You will want to add at least 3 inches of mulch in a wide circle around the tree. Be careful not to have mulch against the trunk or it could rot. This will help hold in moisture during dry times, block out weeds, and protect the roots from extreme cold or hot.

Make sure you water it frequently the first two weeks and then gradually cut back after that, but still supplement water in dry spells for at least the first year or two. You don’t want it to be muddy but if the surface dries out in those first two weeks, water again. Once the tree is established well after those first two years you wont really have to water unless the conditions are drought like! Keep in mind when you water to apply a high volume of water all at once so that the moisture level will go deep encouraging roots to go deeper. The deeper your roots, the stronger the plant, and it becomes less susceptible to drought or cold damage. If you only water a little bit every day the roots will grow on the surface and as soon as you miss a day or get a cold snap those surface roots will be damaged and could kill your tree.

The first winter is when you need to really be careful to watch your forecast, a newly planted tree should be covered if temperatures are very low! Once early spring temps cause your plants to swell up in buds, flowers, or leaves watch for anything below freezing and cover. We had a late frost after they were blooming and covered it all with frost fabric, sheets, and pillowcases. This is really important in the first few years but particularly once blooms are set. If your flowers freeze you wont have any fruit… how can you have any fruit if you don’t cover your flowers?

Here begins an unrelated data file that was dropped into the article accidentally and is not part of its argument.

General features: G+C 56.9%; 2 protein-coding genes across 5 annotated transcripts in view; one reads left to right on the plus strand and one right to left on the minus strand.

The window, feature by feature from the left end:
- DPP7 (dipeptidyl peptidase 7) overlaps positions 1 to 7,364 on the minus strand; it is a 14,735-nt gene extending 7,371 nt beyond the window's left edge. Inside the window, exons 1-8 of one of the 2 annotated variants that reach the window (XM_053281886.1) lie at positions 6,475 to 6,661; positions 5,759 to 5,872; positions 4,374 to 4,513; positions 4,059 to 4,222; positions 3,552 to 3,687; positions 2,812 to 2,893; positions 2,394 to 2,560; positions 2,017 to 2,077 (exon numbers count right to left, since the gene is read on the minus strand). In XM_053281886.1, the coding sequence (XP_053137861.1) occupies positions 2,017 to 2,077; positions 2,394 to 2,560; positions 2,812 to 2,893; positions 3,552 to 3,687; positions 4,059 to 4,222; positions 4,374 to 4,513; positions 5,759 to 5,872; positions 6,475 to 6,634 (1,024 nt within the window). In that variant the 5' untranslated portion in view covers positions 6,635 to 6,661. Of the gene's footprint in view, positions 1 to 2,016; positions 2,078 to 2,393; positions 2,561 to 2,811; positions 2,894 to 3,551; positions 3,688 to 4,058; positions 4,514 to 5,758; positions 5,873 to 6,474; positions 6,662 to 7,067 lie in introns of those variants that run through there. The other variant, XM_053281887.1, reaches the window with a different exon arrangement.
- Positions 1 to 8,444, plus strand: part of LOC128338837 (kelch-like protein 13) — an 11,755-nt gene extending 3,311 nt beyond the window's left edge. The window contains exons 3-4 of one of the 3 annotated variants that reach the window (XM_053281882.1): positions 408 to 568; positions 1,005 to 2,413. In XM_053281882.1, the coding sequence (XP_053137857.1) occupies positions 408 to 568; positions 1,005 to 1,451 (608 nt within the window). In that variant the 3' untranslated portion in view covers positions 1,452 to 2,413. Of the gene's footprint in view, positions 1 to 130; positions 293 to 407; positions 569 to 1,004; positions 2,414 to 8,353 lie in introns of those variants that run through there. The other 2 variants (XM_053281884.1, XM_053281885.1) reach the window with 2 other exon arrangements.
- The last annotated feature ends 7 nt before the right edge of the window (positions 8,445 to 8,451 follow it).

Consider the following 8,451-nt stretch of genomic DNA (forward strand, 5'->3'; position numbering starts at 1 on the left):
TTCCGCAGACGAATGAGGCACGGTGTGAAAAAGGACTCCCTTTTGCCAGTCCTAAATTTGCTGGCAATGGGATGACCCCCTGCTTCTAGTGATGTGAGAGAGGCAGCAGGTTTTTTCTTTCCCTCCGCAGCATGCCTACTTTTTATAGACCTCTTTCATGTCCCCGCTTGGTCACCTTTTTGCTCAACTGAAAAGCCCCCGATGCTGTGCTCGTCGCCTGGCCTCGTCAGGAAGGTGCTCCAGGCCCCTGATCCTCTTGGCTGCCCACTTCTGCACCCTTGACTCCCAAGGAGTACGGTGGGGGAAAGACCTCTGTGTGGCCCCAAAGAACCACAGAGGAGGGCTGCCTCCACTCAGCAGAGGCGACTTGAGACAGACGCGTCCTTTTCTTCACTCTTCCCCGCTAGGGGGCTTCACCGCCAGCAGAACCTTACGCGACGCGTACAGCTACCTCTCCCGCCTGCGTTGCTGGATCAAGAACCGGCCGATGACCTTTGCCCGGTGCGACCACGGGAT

If you have deer, watch out! Fence those fruit trees or they will eat every leaf! When fruit comes you will be fighting off birds, squirrels, raccoon, deer… you name it. Other pests you may have and will need to defend against using organic methods will be fungus, bacteria, and insects. Make sure you follow proper IPM strategies for these problems should they occur.

Fertilizing is not recommended in the first year. After that, using an all-purpose organic fertilizer should be enough. Always look for signs of deficiencies and do a soil test if there is a problem.

Pruning… This will be more and more important as they grow. First year you don’t do much but as you go you will need to learn each species needs!


Typically fruit trees will not begin producing any fruit for 2-5 years depending on variety and age. Usually smaller varieties are going to start setting some fruit on the second year. It’s recommended that the first year you pinch off blooms so the plant will focus its energy into developing roots instead of fruit. So take good care of your fruit trees, shrubs, and vines that first year or two and you will eventually be rewarded!


We are really looking forward to picking fruit in a year or two! Have you been dreaming of an Orchard out back? Whats stopping you! Do it and tell us all about it!